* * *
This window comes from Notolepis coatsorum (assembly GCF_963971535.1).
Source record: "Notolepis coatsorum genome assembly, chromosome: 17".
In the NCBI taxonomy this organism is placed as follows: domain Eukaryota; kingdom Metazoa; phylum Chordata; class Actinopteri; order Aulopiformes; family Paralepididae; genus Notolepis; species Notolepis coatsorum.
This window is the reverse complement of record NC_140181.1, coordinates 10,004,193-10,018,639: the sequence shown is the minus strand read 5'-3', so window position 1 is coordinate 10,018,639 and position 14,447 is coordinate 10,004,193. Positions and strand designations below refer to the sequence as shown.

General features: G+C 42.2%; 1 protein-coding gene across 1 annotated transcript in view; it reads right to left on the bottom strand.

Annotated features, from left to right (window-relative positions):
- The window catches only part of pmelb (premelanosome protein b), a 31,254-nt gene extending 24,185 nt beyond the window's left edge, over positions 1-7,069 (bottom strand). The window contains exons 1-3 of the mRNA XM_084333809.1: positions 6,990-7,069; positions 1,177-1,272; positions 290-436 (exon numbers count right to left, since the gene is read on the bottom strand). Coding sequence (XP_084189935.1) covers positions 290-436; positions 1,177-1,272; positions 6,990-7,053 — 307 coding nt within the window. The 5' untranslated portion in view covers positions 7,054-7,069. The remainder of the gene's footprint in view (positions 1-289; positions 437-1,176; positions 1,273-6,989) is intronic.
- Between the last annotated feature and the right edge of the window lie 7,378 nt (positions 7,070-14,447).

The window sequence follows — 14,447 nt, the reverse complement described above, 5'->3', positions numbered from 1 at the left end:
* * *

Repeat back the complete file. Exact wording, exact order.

This window comes from Notolepis coatsorum (assembly GCF_963971535.1).
Source record: "Notolepis coatsorum genome assembly, chromosome: 17".
In the NCBI taxonomy this organism is placed as follows: domain Eukaryota; kingdom Metazoa; phylum Chordata; class Actinopteri; order Aulopiformes; family Paralepididae; genus Notolepis; species Notolepis coatsorum.
This window is the reverse complement of record NC_140181.1, coordinates 10,004,193-10,018,639: the sequence shown is the minus strand read 5'-3', so window position 1 is coordinate 10,018,639 and position 14,447 is coordinate 10,004,193. Positions and strand designations below refer to the sequence as shown.

General features: G+C 42.2%; 1 protein-coding gene across 1 annotated transcript in view; it reads right to left on the bottom strand.

Annotated features, from left to right (window-relative positions):
- The window catches only part of pmelb (premelanosome protein b), a 31,254-nt gene extending 24,185 nt beyond the window's left edge, over positions 1-7,069 (bottom strand). The window contains exons 1-3 of the mRNA XM_084333809.1: positions 6,990-7,069; positions 1,177-1,272; positions 290-436 (exon numbers count right to left, since the gene is read on the bottom strand). Coding sequence (XP_084189935.1) covers positions 290-436; positions 1,177-1,272; positions 6,990-7,053 — 307 coding nt within the window. The 5' untranslated portion in view covers positions 7,054-7,069. The remainder of the gene's footprint in view (positions 1-289; positions 437-1,176; positions 1,273-6,989) is intronic.
- Between the last annotated feature and the right edge of the window lie 7,378 nt (positions 7,070-14,447).

The window sequence follows — 14,447 nt, the reverse complement described above, 5'->3', positions numbered from 1 at the left end: